MISCELLANEOUS ORAL LESIONS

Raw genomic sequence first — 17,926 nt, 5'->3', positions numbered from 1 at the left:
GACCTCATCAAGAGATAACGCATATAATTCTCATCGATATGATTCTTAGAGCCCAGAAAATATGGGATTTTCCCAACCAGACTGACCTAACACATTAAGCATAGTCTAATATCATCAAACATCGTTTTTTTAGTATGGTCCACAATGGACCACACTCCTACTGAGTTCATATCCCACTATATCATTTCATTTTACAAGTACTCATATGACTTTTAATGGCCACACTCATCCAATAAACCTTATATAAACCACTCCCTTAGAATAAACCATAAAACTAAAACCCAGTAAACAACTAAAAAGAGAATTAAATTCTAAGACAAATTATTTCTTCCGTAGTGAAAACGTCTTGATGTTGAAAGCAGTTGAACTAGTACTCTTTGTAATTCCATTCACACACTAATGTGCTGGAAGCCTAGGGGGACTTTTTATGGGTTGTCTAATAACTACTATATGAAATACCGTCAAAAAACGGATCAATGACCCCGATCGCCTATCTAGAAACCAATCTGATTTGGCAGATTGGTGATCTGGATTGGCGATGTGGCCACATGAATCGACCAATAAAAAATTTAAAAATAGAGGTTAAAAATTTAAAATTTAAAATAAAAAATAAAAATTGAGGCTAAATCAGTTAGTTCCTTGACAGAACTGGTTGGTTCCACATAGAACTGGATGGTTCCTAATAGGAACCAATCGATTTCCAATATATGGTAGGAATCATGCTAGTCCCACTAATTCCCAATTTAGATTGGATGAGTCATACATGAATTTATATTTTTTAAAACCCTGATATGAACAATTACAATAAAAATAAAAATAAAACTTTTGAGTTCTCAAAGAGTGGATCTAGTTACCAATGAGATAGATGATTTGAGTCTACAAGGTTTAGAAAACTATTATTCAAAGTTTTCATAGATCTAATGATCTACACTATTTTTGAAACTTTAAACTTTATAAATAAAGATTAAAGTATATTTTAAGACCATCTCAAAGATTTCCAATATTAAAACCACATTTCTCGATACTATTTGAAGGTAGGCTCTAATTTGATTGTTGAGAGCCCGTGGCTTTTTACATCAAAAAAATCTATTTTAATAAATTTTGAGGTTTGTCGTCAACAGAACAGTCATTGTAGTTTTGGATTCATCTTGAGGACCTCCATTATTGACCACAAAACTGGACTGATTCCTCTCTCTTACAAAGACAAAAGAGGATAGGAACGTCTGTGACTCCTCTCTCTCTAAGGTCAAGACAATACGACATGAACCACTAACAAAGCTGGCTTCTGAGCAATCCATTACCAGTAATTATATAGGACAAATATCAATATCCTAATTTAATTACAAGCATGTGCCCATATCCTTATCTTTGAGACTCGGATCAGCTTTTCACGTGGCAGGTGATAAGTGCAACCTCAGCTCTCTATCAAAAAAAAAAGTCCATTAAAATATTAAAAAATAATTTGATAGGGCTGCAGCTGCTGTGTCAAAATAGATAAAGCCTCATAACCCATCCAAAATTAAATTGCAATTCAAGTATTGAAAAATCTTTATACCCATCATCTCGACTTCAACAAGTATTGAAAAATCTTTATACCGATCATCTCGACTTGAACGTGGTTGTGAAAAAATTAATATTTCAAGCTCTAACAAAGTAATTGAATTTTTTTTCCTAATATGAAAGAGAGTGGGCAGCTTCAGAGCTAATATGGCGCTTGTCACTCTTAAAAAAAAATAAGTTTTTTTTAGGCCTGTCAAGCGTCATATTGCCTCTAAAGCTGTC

The incidence of these lesions varies from 20% to 60% and can reflect the actual population studied. Many patients develop the condition during the first two decades of life [67]. There has yet to be a bacterial, viral, or fungal etiology that can be attributed to the origin of these lesions. A genetic predisposition to the occurrence is possible. When both parents have a history of these lesions, there is a 90% chance that their children will be similarly affected [68]. Common predisposing factors include physical and emotional stress and sensitivity to ingredients in toothpaste and/or mouthwash, such as sodium lauryl sulfate and alcohol [69,70]. Tissue manipulation during dental or medical procedures, during which the oral tissues are stretched or manipulated by instruments, is a source of local trauma that can cause the development of these ulcers. Nutritional deficiencies in folic acid, iron, and vitamin B12 are other potential etiologies of these lesions [70]. Systemic chemotherapy and radiotherapy targeting malignant lesions of the oropharynx can cause the development of overlapping aphthous ulcers of considerable size that can serve as areas of systemic access of pathogenic organisms. Occasionally, these ulcers occur as part of a disease such as Behçet syndrome. In patients with Behçet syndrome, major aphthae are more frequent than minor aphthae and occur simultaneously on the nonkeratinized oral mucosa, uvula, and genitals [4,70]. Sensitivity to certain medications, including nonsteroidal anti-inflammatory drugs, angiotensin-converting enzyme inhibitors, and bisphosphonates, may produce an aphthous-like tissue reaction. Given the multitude of medications available and potential untoward effects that can occur in the patients who take them, this could be a potential issue for numerous medications.